SOUTHWEST HARBOR, Maine — In the latest chapter of what he says is a feud with the Coast Guard, a local resident has had his boat’s global positioning system confiscated and is being accused of workers’ compensation fraud.
Andy Mays, who served active duty in the Coast Guard from 1983 to 1991, was a civilian employee in the electronic support detachment unit at the local Coast Guard station from 2003 until he was fired last week. For the past nine months, until his firing on March 7, he had been on medical leave from his job because of a work-related back injury that resulted in him taking pain medication.
According to an affidavit filed last month in federal court in Bangor, the Coast Guard is alleging that Mays was out on his boat last summer, working his other jobs as a fisherman and commercial scuba diver, during a two-week period in late June when he was claiming workers’ compensation for his injury.
Coast Guard investigators indicate in the affidavit that they have obtained copies of billing records that show Mays provided scuba diving services to Maine State Ferry Service and sold lobster to a local seafood dealer during the period in question.
To support their claims, Coast Guard investigators seized the GPS unit from Mays’ boat, Lost Airmen, on Feb. 28 to see if it might contain data that shows Mays was using the boat in late June. Mays claims investigators vandalized his equipment by cutting cables to the GPS unit instead of simply unplugging it. The way the cables were cut damaged other electronics on his boat and will cost $1,500 to repair, he said.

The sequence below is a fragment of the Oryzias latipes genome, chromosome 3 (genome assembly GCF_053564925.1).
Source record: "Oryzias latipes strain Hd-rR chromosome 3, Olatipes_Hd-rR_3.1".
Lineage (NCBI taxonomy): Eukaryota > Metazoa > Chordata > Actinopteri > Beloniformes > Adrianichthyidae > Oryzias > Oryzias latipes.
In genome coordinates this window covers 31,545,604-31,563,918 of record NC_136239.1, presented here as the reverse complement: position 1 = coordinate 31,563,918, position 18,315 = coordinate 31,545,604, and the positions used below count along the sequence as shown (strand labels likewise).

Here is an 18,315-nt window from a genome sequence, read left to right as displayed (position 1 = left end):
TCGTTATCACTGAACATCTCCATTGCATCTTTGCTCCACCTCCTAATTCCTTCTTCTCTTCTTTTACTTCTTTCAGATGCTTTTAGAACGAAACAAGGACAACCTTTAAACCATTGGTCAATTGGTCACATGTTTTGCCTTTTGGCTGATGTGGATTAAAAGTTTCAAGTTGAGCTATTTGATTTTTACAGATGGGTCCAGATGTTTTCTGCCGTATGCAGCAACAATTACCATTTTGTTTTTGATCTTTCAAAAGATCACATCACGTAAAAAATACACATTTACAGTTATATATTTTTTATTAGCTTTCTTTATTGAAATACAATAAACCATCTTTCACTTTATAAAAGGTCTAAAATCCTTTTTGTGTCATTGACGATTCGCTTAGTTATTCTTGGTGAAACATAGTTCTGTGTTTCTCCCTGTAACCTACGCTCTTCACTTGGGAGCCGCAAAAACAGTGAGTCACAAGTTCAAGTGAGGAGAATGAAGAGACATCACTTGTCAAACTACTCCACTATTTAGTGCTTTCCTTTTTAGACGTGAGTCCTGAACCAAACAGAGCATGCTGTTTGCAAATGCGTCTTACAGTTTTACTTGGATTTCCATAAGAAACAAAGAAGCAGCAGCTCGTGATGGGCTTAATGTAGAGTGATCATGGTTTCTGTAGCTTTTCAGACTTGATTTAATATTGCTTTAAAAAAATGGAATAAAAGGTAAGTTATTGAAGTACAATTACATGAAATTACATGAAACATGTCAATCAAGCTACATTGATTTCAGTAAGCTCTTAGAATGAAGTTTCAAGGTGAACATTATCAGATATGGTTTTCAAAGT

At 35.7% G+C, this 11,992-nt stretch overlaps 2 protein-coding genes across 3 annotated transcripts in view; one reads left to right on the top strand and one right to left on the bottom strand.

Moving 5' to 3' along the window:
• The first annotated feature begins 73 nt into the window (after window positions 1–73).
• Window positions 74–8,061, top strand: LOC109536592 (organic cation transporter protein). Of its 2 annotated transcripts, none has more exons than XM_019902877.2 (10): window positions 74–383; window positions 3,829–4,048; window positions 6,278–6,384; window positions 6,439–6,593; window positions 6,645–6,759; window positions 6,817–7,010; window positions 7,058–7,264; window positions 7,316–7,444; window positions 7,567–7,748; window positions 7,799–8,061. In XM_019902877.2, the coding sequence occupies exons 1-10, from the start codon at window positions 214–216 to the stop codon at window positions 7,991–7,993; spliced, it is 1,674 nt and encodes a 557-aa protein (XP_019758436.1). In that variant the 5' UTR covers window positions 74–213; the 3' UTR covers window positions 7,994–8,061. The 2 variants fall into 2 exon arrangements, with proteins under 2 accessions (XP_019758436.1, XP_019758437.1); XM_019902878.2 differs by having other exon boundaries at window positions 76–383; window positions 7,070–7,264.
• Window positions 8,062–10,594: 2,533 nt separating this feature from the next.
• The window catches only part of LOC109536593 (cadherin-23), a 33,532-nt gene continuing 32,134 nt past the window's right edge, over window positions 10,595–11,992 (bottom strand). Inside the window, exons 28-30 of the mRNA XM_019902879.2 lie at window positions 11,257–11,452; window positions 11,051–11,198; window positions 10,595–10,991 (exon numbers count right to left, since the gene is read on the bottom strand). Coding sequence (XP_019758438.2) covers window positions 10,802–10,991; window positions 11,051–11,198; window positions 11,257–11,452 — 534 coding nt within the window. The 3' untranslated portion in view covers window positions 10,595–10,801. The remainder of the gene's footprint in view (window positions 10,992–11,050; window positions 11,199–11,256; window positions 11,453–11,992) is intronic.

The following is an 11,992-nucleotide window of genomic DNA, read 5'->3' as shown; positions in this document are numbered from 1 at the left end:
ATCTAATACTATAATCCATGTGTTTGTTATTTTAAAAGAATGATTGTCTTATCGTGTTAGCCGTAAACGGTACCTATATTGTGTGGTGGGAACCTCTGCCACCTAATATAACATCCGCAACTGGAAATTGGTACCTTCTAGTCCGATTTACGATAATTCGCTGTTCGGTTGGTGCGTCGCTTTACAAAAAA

Mays also claims he only filed the workers’ compensation claim at the insistence of Coast Guard officials. He said he didn’t want the workers’ comp and intentionally never filed the supporting medical documentation so that the claim would not go through. He never received any workers’ compensation funds, he says.
Mays, who admits to having been mouthy with some Coast Guard officials, said he has been feuding with them for years.
In 2010, Coast Guard officials accused him of fraud in connection with a federally funded project to install security cameras on the local waterfront, but the charges later were dismissed. In 2012, he said, the Coast Guard fined him for not having proper licenses when he rescued a sailboat as it was about to run aground off Bass Harbor.
Mays said someone else who was properly licensed was operating his boat during the 2012 rescue. He successfully appealed the fine, he said, and subsequently prevailed in a harassment claim he filed against one of the Coast Guard investigators who has been pursuing him.
Attempts this week to get comment from Coast Guard officials about the allegations against Mays have been unsuccessful.